DRAPER Utah (ABC4 News) - A band of Utah Native Americans have joined forces to stop UTA in its tracks.
Six tribal groups claim UTA is trespassing on sacred burial grounds in Draper.
UTA is expanding its Frontrunner commuter line southward and the expansion runs through 12800 South and 600 West in Draper.
Officials claim they've received permits and conducted Environmental Impact Statements to run the line through the area.
But when a construction company dumped topsoil near a parcel of land near the proposed track line Native Americans became angry.
"This is a joint use area that our ancestors used for sustenance and ceremonial things," said Rupert Steele, chairman of the Goshute tribe near Wendover Utah.
The Soo'nkahni Indian Village is the largest discovery of Native American artifacts ever found in the Salt Lake Valley. It has been estimated there are as many as one million artifacts on the lands around the area. In August 2009, Governor Hebert signed a conservation easement to protect the land from development.
And with UTA's alleged intrusion on the land, Native Americans call the move disrespectful.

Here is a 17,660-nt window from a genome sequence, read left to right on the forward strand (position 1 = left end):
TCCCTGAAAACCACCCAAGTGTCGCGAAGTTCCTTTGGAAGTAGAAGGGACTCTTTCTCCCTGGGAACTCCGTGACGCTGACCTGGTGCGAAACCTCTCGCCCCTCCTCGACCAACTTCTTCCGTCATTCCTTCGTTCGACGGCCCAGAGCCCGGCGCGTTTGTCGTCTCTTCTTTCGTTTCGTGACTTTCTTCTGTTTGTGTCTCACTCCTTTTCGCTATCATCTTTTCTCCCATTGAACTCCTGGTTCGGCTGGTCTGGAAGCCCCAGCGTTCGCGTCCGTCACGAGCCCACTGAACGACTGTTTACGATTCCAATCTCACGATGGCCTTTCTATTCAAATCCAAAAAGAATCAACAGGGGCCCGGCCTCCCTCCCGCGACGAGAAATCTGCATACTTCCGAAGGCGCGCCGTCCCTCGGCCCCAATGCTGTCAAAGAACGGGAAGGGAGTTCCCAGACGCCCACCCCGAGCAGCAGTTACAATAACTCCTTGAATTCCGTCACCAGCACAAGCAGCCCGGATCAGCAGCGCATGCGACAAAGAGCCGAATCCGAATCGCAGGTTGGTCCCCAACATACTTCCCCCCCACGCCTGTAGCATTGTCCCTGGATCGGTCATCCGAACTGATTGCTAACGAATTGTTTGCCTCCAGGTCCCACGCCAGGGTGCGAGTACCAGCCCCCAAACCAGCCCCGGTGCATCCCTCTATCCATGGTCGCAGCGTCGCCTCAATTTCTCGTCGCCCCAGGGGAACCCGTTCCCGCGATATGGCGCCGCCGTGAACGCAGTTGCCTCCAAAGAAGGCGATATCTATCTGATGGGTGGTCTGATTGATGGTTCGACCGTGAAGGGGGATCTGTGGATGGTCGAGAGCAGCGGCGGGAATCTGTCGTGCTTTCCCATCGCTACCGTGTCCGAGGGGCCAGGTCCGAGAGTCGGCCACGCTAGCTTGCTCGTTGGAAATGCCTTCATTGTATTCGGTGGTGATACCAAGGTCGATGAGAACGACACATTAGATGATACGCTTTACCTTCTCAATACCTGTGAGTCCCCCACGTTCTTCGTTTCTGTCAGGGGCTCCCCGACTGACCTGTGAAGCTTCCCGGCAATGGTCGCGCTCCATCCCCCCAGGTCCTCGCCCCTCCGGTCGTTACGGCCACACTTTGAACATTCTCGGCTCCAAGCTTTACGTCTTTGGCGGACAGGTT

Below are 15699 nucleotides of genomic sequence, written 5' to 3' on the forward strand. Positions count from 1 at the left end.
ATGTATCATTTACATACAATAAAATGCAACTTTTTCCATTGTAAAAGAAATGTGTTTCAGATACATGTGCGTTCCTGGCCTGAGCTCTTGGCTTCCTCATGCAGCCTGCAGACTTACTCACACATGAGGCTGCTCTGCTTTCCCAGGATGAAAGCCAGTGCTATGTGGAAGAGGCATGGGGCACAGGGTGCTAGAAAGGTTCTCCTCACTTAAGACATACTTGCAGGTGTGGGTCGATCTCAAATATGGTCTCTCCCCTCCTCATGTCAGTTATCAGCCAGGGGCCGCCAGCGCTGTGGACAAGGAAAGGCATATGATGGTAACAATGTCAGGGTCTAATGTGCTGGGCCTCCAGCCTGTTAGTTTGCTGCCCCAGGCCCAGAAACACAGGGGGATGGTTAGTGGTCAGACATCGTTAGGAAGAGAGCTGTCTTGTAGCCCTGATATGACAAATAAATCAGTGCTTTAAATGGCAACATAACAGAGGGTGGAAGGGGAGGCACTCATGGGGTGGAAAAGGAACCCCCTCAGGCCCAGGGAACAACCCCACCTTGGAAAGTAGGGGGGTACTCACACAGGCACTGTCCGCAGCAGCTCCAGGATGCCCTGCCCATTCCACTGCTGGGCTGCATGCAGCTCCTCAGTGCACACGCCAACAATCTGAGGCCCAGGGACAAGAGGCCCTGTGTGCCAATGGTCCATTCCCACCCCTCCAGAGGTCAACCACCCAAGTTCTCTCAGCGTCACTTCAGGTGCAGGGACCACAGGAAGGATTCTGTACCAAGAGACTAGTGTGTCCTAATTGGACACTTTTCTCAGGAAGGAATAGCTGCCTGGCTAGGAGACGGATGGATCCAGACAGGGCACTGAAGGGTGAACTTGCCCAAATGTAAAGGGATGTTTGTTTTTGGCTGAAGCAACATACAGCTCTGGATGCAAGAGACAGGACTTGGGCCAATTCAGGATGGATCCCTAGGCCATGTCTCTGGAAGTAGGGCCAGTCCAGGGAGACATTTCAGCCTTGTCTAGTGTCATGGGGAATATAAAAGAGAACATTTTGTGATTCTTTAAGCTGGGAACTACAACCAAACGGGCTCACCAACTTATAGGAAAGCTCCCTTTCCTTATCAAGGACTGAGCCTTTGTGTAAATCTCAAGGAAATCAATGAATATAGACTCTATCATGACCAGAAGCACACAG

"It is more of a repct issue," said jeanine Borchandt of the Piute Tribe. "I feel we are being ignored."
A spokesman for UTA said they believed the disputed land was part of its 50-feet easement that the Army Corps of Engineers agreed to.
"We did put topsoil here but we've stopped the work until we can resolve where the property line is," said Brandon Bott, spokesman for UTA.
Tribal leaders claim UTA should have consulted with them first before claiming the land as theirs.
"Our ancestors knew no boundaries and to provide that protection for that small piece of land is the least we can do as tribal leadersl," said Madelyn Gray Mountain of the Confederate band of Goshutes.
UTA said construction of the 46-mile project will continue but the stretch of disputed land in Draper is off limits.
They've agreed to a title review to determine property boundaries.